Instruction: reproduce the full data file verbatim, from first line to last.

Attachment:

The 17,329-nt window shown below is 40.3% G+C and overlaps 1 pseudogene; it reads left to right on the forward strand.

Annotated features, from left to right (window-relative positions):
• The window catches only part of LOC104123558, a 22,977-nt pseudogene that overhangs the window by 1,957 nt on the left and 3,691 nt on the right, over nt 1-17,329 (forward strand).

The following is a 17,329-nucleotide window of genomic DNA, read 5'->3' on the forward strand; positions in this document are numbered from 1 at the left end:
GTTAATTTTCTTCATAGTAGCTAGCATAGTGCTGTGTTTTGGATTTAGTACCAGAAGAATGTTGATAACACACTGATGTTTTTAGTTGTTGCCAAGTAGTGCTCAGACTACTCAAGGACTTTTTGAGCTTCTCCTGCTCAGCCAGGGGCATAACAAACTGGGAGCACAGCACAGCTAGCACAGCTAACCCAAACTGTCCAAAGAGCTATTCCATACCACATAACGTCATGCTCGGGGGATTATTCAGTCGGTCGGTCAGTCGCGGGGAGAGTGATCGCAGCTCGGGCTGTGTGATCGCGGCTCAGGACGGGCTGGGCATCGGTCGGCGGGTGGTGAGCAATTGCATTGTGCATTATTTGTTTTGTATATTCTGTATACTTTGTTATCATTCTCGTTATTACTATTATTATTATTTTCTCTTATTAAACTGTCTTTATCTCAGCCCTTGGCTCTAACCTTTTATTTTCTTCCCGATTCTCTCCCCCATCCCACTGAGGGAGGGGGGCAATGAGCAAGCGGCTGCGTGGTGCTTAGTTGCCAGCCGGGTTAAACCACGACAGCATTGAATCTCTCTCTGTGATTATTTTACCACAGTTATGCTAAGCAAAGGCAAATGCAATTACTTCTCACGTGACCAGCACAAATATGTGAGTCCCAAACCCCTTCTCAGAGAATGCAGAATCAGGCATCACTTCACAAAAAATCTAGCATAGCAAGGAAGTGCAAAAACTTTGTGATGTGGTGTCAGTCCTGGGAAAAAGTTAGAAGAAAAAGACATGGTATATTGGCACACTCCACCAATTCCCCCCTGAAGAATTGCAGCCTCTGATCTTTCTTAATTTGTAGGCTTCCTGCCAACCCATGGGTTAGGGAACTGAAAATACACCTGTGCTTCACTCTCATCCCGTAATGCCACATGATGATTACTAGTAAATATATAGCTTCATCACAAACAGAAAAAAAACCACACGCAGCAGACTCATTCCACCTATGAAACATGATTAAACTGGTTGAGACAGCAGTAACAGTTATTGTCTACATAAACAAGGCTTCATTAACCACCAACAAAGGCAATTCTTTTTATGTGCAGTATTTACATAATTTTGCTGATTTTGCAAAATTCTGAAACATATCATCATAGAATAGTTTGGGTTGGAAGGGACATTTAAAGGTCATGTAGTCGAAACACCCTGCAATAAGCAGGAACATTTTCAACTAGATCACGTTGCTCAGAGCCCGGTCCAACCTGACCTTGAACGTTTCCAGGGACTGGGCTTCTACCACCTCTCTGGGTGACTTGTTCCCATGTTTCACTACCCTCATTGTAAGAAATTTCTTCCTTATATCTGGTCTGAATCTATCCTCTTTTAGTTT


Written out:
The 17,329-nt window shown below is 40.3% G+C and overlaps 1 pseudogene; it reads left to right on the forward strand.

Annotated features, from left to right (window-relative positions):
• The window catches only part of LOC104123558, a 22,977-nt pseudogene that overhangs the window by 1,957 nt on the left and 3,691 nt on the right, over nt 1-17,329 (forward strand).

The following is a 17,329-nucleotide window of genomic DNA, read 5'->3' on the forward strand; positions in this document are numbered from 1 at the left end:
GTTAATTTTCTTCATAGTAGCTAGCATAGTGCTGTGTTTTGGATTTAGTACCAGAAGAATGTTGATAACACACTGATGTTTTTAGTTGTTGCCAAGTAGTGCTCAGACTACTCAAGGACTTTTTGAGCTTCTCCTGCTCAGCCAGGGGCATAACAAACTGGGAGCACAGCACAGCTAGCACAGCTAACCCAAACTGTCCAAAGAGCTATTCCATACCACATAACGTCATGCTCGGGGGATTATTCAGTCGGTCGGTCAGTCGCGGGGAGAGTGATCGCAGCTCGGGCTGTGTGATCGCGGCTCAGGACGGGCTGGGCATCGGTCGGCGGGTGGTGAGCAATTGCATTGTGCATTATTTGTTTTGTATATTCTGTATACTTTGTTATCATTCTCGTTATTACTATTATTATTATTTTCTCTTATTAAACTGTCTTTATCTCAGCCCTTGGCTCTAACCTTTTATTTTCTTCCCGATTCTCTCCCCCATCCCACTGAGGGAGGGGGGCAATGAGCAAGCGGCTGCGTGGTGCTTAGTTGCCAGCCGGGTTAAACCACGACAGCATTGAATCTCTCTCTGTGATTATTTTACCACAGTTATGCTAAGCAAAGGCAAATGCAATTACTTCTCACGTGACCAGCACAAATATGTGAGTCCCAAACCCCTTCTCAGAGAATGCAGAATCAGGCATCACTTCACAAAAAATCTAGCATAGCAAGGAAGTGCAAAAACTTTGTGATGTGGTGTCAGTCCTGGGAAAAAGTTAGAAGAAAAAGACATGGTATATTGGCACACTCCACCAATTCCCCCCTGAAGAATTGCAGCCTCTGATCTTTCTTAATTTGTAGGCTTCCTGCCAACCCATGGGTTAGGGAACTGAAAATACACCTGTGCTTCACTCTCATCCCGTAATGCCACATGATGATTACTAGTAAATATATAGCTTCATCACAAACAGAAAAAAAACCACACGCAGCAGACTCATTCCACCTATGAAACATGATTAAACTGGTTGAGACAGCAGTAACAGTTATTGTCTACATAAACAAGGCTTCATTAACCACCAACAAAGGCAATTCTTTTTATGTGCAGTATTTACATAATTTTGCTGATTTTGCAAAATTCTGAAACATATCATCATAGAATAGTTTGGGTTGGAAGGGACATTTAAAGGTCATGTAGTCGAAACACCCTGCAATAAGCAGGAACATTTTCAACTAGATCACGTTGCTCAGAGCCCGGTCCAACCTGACCTTGAACGTTTCCAGGGACTGGGCTTCTACCACCTCTCTGGGTGACTTGTTCCCATGTTTCACTACCCTCATTGTAAGAAATTTCTTCCTTATATCTGGTCTGAATCTATCCTCTTTTAGTTT